The list is available online at this link. It includes addresses, contact information, and website links (this information is also available via the links posted in your Field Trip Registration Form). Note that they are not listed in order of importance (but the first two are very close to Campus), and that not all of them will be holding services during the upcoming holiday. Each congregation operates according to different (and often site-specific) guidelines. It is important to notice these differences, and to plan your fieldwork accordingly.
2. Choose two (2) different synagogues
Individual visits should be long enough for each student to be able to observe nightlife as it is happening (plan to be on site for at least one hour). Please remember that you must visit two (2) different synagogues on two separate field trips.
3. Register for each field trip
a) Add your name (First, Last) and the date/time of each of your planned visits to the corresponding synagogue on the Field Trip Registration Form, a shared Google Spreadsheet linked here.
b) No more than ten students can visit a synagogue at the same time (to limit your impact on the congregations you will be visiting).
c) You must use your @berkeley.edu login to bDrive to access the registration spreadsheet (more information here).
d) Registration closes at the times indicated on the Field Trip Registration Form. Make sure you name is on the spreadsheet for both field trips by then! 
4. Plan your visits (field trips)
a) Read the congregations’ websites (links provided online, AND in the shared spreadsheet), and document yourself on the background and history of each of the two congregations you are planning to visit.
b) Plan your trip (all congregations are located within walking distance, and near public transportation), to make sure you maximize the time at your disposal.
c) In general, make sure you have as much information with you BEFORE your trip, so that DURING the trip you can focus on researching your surroundings.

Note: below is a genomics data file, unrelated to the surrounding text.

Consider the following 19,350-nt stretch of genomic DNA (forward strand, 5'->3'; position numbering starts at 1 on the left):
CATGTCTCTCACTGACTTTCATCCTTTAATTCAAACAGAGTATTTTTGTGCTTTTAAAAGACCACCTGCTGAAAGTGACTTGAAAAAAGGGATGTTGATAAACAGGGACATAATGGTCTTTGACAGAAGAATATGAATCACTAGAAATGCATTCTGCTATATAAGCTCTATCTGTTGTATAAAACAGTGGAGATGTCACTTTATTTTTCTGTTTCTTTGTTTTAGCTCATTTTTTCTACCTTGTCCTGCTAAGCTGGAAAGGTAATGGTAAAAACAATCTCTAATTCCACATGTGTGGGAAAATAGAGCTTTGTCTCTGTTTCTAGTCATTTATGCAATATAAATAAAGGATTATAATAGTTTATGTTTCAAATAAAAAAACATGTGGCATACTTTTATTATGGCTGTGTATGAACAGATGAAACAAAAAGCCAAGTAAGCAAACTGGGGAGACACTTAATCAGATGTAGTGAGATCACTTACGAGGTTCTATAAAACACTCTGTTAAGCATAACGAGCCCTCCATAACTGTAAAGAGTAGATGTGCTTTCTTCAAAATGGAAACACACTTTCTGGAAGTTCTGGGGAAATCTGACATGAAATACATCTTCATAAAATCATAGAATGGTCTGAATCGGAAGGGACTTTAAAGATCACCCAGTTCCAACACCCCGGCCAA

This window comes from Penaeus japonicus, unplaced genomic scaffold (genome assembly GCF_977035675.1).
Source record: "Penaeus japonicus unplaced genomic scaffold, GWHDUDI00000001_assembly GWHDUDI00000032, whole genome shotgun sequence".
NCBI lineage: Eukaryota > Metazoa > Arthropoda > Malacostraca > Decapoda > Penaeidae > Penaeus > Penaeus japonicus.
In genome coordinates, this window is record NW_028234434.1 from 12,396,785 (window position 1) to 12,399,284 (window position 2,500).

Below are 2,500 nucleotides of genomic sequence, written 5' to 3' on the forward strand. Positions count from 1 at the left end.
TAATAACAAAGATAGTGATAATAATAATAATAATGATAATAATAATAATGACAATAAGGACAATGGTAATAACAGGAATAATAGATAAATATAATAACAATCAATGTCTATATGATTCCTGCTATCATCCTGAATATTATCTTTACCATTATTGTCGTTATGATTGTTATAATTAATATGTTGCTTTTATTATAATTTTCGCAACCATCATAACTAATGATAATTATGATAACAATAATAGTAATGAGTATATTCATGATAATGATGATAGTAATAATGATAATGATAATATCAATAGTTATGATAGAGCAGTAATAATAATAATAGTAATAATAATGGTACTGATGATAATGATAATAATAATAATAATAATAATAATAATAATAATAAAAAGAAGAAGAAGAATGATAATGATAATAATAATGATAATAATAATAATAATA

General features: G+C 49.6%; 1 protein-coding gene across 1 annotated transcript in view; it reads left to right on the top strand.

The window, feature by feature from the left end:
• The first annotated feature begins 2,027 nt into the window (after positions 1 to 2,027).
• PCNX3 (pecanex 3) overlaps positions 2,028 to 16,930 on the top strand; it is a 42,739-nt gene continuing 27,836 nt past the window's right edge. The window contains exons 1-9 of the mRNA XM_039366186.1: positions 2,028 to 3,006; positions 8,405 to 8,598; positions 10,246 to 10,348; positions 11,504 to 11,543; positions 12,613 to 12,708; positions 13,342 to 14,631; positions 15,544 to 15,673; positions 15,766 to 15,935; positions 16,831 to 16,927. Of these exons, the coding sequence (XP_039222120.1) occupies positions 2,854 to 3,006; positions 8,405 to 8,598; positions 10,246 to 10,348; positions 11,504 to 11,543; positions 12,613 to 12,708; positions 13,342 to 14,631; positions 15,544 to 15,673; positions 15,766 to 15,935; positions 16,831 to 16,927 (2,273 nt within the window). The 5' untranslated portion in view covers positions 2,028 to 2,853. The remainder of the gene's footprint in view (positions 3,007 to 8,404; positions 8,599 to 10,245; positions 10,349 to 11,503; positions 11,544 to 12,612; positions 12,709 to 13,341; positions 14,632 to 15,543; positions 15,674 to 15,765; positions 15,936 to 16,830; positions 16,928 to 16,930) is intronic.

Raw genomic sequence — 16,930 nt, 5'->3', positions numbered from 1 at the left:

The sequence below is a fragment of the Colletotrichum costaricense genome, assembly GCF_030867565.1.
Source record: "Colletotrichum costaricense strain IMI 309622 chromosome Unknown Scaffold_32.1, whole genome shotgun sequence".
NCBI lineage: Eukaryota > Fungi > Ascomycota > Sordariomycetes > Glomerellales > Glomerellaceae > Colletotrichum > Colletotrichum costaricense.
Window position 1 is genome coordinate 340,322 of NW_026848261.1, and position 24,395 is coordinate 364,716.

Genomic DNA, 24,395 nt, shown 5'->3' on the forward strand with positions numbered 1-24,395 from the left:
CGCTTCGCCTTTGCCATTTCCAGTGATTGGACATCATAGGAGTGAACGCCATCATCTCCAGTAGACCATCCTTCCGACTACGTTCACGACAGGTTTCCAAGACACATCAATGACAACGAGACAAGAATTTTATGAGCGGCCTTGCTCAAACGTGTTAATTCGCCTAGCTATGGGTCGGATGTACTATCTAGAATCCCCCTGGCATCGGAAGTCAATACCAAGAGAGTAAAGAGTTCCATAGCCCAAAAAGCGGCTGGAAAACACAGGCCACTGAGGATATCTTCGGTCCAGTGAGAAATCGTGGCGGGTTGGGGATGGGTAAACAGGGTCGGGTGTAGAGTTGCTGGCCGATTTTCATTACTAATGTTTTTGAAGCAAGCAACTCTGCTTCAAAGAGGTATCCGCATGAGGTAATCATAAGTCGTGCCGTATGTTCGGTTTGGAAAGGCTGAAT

5. During your visits: seven general rules of conduct
Remember that you will be visiting ritual spaces, and that you may not be aware of all the rules of conduct that govern them. Be as respectful as you can of your (unfamiliar?) surroundings.
a) Dress appropriately (use your judgment), and be quiet (i.e., not loud: this will also enhance your chances of observing as much as possible of your surroundings)
b) Silence and put away your phones
c) Stand when people stand, sit when they sit
d) Ask for page in prayer book (don’t be shy about asking for assistance!).
e) Introduce yourself if anyone asks you why you are there. There is a long-standing history of visiting synagogues on the part of “strangers” (Jewish visitors from out of town, Jewish members of other congregations, and non-Jewish visitors), so your presence will not be out of the ordinary. But it will definitely be noticed.
f) Do not take notes, do not take photographs, do not make audio recordings, do not use any electronic devices while you are inside a synagogue: many congregations (but not all) ban the use of electricity and writing during certain holidays and the Sabbath
g) Do your best to minimize your luggage (backpacks, etc.), and try to not have any with you if possible (unless, of course, you absolutely need your backpack with you).
6. During your visits: observe and listen to your surroundings (field work)
Be as aware of your surroundings as you can. Look for the following:
a) Architectural space: what does it look like, how is space distributed and occupied, etc.
b) Population: number of people attending, age, gender, dress code(s).
c) Use of space gender and age.
d) Languages (of the prayer books, of people conducting the prayers, etc.).
e) Sounds and music: any particular sounds? recognizable melodies? identifiable musical style or styles?
Also, refer to the four parameters listed in the Listening Assignment Guide for Week 4 (soundscape; performance style, language, and context), as well as to the articulation of the synagogue’s “cast of characters” in this week’s assigned reading (excerpted from S. Heilman’s Synagogue Life).
7. After your visits: take notes (field notes)
As soon as you are able to, write down your observations on the points listed above (No. 6), or on additional details and impressions you may have gathered from your visit. Try to be as systematic as you can in collecting your notes, so that you can compare them from one field trip to the next.
8. After your visits: class work
We will be comparing notes and impressions in class, and you will be asked to incorporate your observations in class discussions.
9. About instructors’ participation
Both instructors (Francesco Spagnolo & Yair Harel) will be also visiting Berkeley synagogues at this time. But we will not register online, and we will only see those of you who are registered for the same field trips on such occasions. We plan to share our observations with the class as well.